Why you should care
Because where you land on regulations may be the newest political litmus test.
Wind whips across the Upper Peninsula, where Roger Turunen lies flat on his back in overalls and yellow work gloves, a County of Baraga beanie covering a Trump ’16 cap. He’s fixing his hopper, which holds the feed before it’s mixed and fed to his 1,800 pigs. “When you’re a farmer, you have to be electrician, mechanic, everything,” he says.
His hogs are rare specimens, impervious to the heat and the cold, he says, plus tasty to eat and smart enough to make a worthy hunt. It took a dozen years to perfect the breed and build a market appetite for them. And in 2010, it took just the stroke of a pen for the Department of Natural Resources in Lansing, an almost eight-hour drive away, to declare his pigs an invasive species, ordering them shot and buried. More than his livelihood, the decision threatens his “way of life,” the multigenerational farmer says: “We’re Americans. We grew up doing what we damn please as long as we weren’t stepping on someone else’s toes.”
… the conflict [over boars] embodies a national rift between government and some of the citizens whose liberties it’s sworn to protect …
That is where officials disagree, saying farmers like Turunen raise an ancient breed of beasts that can escape into the wild, clobber crops, deliver disease and liberate livestock — the state calls them Russian boars. Since then, farmers and regulators have waged war in courtrooms. The drama reaches past Michigan, through the Midwest and into the South. In all, more than 6 million wild pigs have spread across 35 states, and one recent study predicts they’ll reach every county in America “within three to five decades.” Even more than a state battle over swine, the conflict embodies a national rift between government and some of the citizens whose liberties it’s sworn to protect — a struggle that led many to back Donald Trump, who has promised comprehensive regulatory reform.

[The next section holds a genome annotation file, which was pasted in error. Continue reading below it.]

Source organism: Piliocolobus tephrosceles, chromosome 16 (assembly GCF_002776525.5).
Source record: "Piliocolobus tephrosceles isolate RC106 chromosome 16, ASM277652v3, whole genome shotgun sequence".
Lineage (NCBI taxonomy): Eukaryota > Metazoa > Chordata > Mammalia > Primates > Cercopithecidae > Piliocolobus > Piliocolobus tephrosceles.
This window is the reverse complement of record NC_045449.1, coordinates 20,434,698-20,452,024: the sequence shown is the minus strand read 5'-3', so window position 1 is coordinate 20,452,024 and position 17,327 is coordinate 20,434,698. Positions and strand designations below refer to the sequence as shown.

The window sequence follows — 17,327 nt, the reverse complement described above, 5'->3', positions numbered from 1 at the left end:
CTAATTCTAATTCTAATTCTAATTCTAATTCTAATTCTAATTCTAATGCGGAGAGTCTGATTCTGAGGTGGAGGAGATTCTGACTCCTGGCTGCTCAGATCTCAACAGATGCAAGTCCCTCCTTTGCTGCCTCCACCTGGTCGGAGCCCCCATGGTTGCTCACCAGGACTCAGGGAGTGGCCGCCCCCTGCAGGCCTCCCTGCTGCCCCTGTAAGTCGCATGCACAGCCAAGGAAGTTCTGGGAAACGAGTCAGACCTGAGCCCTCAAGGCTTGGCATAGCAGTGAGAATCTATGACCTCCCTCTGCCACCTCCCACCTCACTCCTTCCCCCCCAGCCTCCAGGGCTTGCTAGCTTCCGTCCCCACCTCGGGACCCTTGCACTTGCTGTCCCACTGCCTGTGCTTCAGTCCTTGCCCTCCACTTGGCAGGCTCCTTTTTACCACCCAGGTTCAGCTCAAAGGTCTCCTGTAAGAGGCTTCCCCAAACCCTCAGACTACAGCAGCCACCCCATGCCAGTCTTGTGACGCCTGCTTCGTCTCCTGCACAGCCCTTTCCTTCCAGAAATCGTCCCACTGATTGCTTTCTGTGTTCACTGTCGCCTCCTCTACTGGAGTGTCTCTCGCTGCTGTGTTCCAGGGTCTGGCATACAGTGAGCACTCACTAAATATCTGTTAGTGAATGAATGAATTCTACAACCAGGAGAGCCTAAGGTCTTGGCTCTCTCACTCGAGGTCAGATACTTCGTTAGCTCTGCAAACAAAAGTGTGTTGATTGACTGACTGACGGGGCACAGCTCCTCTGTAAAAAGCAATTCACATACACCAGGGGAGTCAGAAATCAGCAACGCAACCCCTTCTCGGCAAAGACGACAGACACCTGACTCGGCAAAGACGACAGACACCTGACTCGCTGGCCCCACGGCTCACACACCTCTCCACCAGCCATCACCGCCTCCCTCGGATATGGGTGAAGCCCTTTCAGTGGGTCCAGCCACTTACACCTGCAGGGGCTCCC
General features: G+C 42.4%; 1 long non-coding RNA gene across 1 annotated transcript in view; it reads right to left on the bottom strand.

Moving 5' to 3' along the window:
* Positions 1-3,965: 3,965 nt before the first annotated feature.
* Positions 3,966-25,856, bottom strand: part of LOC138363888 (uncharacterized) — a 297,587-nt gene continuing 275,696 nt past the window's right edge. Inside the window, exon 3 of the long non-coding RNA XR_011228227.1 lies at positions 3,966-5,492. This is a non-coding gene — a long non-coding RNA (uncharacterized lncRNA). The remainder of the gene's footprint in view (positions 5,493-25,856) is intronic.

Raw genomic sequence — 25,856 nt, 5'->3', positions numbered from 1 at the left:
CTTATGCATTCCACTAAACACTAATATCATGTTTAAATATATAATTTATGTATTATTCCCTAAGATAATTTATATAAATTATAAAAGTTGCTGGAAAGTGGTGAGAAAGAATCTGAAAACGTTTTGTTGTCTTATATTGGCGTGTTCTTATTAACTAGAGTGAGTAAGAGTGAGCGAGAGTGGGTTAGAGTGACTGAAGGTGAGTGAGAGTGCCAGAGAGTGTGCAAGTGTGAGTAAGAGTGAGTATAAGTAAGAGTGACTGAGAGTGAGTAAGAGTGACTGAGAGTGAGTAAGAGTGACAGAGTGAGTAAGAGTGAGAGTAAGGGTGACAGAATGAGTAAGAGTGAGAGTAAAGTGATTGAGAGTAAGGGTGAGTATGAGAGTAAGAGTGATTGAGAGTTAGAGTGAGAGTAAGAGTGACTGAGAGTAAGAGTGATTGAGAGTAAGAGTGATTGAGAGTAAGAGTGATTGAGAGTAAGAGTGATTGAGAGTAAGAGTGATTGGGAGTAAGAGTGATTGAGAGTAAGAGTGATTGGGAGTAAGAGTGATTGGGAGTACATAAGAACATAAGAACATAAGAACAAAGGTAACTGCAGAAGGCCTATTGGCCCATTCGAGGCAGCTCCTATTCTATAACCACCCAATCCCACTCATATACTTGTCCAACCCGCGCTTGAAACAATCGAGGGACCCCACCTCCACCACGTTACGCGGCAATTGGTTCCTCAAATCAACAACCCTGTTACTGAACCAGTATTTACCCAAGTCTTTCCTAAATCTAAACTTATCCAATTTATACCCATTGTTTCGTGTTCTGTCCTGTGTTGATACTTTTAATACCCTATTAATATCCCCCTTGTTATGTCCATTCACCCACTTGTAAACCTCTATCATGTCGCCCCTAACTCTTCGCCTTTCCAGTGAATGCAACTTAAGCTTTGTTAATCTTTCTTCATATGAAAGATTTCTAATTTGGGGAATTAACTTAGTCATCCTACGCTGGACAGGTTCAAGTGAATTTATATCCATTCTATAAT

If each action inspires an equal and opposite reaction, it’s understandable that conservative railing against regulation deepened under President Obama, whose agencies passed a record 20,000-plus regulations that cost businesses $100 billion, according to the right-leaning Heritage Foundation. Among the most disliked federal actions were aims to reel in the internet (net neutrality opinions were dubbed “Kafkaesque” by one George Mason University researcher) and the Waters of the United States rule, an expanded interpretation of the Clean Water Act, which critics decried as a power grab by bureaucrats under the guise of protecting waterways and wetlands. In one example in California, fourth-generation farmer John Duarte was fined for plowing over a shallow depression that for much of the year is dry and in rainy season collects a small amount of water. One passing federal Army Corps of Engineer project manager determined Duarte’s action to be “deep ripping” of wetlands, which is illegal. “It’s a lot of stress,” says Duarte, who insists he followed established rules and has spent millions in legal fees battling the agency’s drive-by determination.